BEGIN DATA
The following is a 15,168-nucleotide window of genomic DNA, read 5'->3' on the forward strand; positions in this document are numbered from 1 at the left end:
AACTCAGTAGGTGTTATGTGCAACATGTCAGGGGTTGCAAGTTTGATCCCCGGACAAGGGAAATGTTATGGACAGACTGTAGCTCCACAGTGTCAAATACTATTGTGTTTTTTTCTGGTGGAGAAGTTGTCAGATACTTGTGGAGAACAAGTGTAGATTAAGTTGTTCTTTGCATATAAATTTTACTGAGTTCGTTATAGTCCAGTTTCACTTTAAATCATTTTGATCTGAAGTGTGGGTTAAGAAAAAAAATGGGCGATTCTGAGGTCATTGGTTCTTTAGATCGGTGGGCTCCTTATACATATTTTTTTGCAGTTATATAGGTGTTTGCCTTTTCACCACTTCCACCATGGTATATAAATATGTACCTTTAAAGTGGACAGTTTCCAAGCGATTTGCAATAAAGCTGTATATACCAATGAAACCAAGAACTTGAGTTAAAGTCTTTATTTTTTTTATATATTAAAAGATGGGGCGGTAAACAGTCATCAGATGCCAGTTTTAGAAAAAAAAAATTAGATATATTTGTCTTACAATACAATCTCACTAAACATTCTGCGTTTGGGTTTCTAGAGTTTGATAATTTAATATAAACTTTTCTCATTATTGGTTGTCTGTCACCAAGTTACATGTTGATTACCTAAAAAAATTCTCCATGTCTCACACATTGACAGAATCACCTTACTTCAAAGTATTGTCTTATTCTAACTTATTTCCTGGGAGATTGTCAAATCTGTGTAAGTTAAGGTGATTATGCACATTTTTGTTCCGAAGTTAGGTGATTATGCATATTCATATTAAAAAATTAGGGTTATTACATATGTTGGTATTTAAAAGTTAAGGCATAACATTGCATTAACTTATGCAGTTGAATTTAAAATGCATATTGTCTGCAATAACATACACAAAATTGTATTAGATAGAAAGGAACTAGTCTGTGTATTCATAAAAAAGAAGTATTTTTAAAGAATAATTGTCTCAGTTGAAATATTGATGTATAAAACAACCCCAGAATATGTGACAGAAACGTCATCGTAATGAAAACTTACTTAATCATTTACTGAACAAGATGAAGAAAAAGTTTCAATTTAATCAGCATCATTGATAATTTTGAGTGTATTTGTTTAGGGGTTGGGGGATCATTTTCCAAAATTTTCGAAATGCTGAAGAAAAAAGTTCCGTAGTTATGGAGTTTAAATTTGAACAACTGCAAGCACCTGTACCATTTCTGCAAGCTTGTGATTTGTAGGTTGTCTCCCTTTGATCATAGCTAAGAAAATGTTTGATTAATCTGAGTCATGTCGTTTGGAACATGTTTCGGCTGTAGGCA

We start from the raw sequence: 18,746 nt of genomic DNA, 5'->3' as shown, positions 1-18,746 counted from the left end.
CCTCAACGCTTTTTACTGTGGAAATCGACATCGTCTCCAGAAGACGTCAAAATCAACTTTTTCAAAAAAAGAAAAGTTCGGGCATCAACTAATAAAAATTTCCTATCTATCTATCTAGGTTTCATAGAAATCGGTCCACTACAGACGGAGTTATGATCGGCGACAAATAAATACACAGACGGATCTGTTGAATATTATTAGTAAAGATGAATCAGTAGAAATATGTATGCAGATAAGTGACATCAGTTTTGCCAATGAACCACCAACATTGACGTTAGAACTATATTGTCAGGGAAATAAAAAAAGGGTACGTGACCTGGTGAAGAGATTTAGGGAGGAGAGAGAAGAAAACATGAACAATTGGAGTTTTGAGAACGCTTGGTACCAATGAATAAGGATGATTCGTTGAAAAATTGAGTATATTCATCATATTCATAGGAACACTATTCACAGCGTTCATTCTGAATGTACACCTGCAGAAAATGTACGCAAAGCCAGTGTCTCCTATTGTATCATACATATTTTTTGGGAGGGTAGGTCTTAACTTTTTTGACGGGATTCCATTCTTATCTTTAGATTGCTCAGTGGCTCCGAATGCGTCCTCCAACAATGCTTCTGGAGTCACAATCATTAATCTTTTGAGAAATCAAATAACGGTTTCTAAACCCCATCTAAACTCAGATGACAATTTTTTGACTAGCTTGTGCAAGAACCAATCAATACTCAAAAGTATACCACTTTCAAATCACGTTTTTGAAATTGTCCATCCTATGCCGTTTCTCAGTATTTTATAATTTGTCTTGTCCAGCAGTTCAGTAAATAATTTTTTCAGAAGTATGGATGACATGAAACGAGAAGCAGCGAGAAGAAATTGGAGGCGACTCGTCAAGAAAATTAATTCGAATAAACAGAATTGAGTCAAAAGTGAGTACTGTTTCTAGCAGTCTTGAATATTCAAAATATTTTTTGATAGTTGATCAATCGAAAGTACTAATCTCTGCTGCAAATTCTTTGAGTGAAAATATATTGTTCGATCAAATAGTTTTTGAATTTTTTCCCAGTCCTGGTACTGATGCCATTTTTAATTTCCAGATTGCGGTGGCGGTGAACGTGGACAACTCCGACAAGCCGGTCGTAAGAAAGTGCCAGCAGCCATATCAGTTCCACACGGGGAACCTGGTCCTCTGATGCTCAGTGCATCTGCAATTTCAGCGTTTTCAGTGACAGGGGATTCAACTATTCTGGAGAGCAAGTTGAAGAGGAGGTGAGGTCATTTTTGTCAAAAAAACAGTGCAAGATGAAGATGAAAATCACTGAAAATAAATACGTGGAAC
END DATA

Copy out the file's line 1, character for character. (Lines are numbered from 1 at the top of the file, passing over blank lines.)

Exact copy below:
The following is a 15,168-nucleotide window of genomic DNA, read 5'->3' on the forward strand; positions in this document are numbered from 1 at the left end: